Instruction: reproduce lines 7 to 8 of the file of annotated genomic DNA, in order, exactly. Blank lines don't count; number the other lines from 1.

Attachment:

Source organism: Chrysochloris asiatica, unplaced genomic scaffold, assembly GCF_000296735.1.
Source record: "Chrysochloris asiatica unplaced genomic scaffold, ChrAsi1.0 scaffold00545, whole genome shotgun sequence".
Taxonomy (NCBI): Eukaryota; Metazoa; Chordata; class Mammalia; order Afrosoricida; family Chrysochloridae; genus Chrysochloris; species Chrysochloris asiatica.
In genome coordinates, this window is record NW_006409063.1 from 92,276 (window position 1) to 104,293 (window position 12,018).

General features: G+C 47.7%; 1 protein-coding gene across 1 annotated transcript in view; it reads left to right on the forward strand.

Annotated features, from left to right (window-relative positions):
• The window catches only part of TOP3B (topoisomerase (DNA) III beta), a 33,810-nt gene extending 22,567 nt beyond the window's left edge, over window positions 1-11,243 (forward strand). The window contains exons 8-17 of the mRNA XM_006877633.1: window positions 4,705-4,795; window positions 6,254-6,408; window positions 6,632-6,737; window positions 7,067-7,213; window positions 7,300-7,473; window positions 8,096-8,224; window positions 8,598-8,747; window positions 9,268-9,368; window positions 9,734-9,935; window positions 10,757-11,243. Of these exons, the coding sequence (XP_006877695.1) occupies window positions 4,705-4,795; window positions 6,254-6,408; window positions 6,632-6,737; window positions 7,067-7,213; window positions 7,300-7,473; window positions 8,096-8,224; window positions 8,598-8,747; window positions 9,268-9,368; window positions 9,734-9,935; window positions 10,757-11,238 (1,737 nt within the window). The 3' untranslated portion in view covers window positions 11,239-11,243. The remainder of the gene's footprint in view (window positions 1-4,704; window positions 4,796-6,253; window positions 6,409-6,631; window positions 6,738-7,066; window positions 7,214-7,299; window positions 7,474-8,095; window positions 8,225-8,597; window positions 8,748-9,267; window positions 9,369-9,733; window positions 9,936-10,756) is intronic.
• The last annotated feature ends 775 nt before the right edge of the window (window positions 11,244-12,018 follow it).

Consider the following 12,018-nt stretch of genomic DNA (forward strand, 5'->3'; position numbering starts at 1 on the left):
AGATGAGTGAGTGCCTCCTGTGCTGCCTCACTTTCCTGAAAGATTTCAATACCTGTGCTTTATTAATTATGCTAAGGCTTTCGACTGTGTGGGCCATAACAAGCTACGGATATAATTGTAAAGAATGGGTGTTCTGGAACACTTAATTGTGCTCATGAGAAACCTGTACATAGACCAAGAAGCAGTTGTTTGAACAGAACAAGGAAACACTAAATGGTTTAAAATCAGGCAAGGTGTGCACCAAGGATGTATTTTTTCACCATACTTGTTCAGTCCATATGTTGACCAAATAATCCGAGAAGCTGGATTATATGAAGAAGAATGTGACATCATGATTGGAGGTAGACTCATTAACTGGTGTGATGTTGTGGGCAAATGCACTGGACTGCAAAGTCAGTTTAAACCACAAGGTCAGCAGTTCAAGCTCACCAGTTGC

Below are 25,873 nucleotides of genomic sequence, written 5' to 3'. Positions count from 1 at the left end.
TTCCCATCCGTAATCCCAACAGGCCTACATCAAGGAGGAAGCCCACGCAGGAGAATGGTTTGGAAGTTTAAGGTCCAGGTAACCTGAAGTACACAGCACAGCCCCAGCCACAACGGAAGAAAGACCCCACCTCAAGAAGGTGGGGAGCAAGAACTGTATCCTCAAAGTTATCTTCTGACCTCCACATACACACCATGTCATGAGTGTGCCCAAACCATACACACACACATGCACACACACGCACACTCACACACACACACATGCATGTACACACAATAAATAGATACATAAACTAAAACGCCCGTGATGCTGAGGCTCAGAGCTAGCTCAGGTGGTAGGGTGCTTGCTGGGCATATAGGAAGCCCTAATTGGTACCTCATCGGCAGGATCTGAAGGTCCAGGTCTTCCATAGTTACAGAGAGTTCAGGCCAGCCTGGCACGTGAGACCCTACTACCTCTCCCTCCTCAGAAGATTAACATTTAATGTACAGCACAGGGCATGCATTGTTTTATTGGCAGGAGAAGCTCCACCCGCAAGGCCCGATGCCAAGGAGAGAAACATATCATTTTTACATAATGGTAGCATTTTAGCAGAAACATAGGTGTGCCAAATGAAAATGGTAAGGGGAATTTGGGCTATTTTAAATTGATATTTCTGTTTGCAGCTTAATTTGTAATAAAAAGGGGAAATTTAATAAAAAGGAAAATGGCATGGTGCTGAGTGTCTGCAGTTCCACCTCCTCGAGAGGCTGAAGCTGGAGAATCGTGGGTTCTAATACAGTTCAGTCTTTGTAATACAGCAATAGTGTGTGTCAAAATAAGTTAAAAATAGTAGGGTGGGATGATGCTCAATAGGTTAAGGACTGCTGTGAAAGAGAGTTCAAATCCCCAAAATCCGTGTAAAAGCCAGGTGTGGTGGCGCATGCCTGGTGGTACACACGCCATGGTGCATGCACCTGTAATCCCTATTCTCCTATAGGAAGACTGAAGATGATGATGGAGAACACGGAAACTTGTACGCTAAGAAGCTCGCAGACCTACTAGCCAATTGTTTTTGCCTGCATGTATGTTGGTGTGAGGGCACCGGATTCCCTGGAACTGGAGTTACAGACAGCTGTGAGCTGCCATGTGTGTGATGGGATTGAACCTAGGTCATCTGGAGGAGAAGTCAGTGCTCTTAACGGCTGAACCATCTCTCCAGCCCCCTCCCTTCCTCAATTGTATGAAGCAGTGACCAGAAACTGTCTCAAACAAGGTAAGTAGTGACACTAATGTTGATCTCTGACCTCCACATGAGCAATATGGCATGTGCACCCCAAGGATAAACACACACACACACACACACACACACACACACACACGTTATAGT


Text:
• The window catches only part of TOP3B (topoisomerase (DNA) III beta), a 33,810-nt gene extending 22,567 nt beyond the window's left edge, over window positions 1-11,243 (forward strand). The window contains exons 8-17 of the mRNA XM_006877633.1: window positions 4,705-4,795; window positions 6,254-6,408; window positions 6,632-6,737; window positions 7,067-7,213; window positions 7,300-7,473; window positions 8,096-8,224; window positions 8,598-8,747; window positions 9,268-9,368; window positions 9,734-9,935; window positions 10,757-11,243. Of these exons, the coding sequence (XP_006877695.1) occupies window positions 4,705-4,795; window positions 6,254-6,408; window positions 6,632-6,737; window positions 7,067-7,213; window positions 7,300-7,473; window positions 8,096-8,224; window positions 8,598-8,747; window positions 9,268-9,368; window positions 9,734-9,935; window positions 10,757-11,238 (1,737 nt within the window). The 3' untranslated portion in view covers window positions 11,239-11,243. The remainder of the gene's footprint in view (window positions 1-4,704; window positions 4,796-6,253; window positions 6,409-6,631; window positions 6,738-7,066; window positions 7,214-7,299; window positions 7,474-8,095; window positions 8,225-8,597; window positions 8,748-9,267; window positions 9,369-9,733; window positions 9,936-10,756) is intronic.
• The last annotated feature ends 775 nt before the right edge of the window (window positions 11,244-12,018 follow it).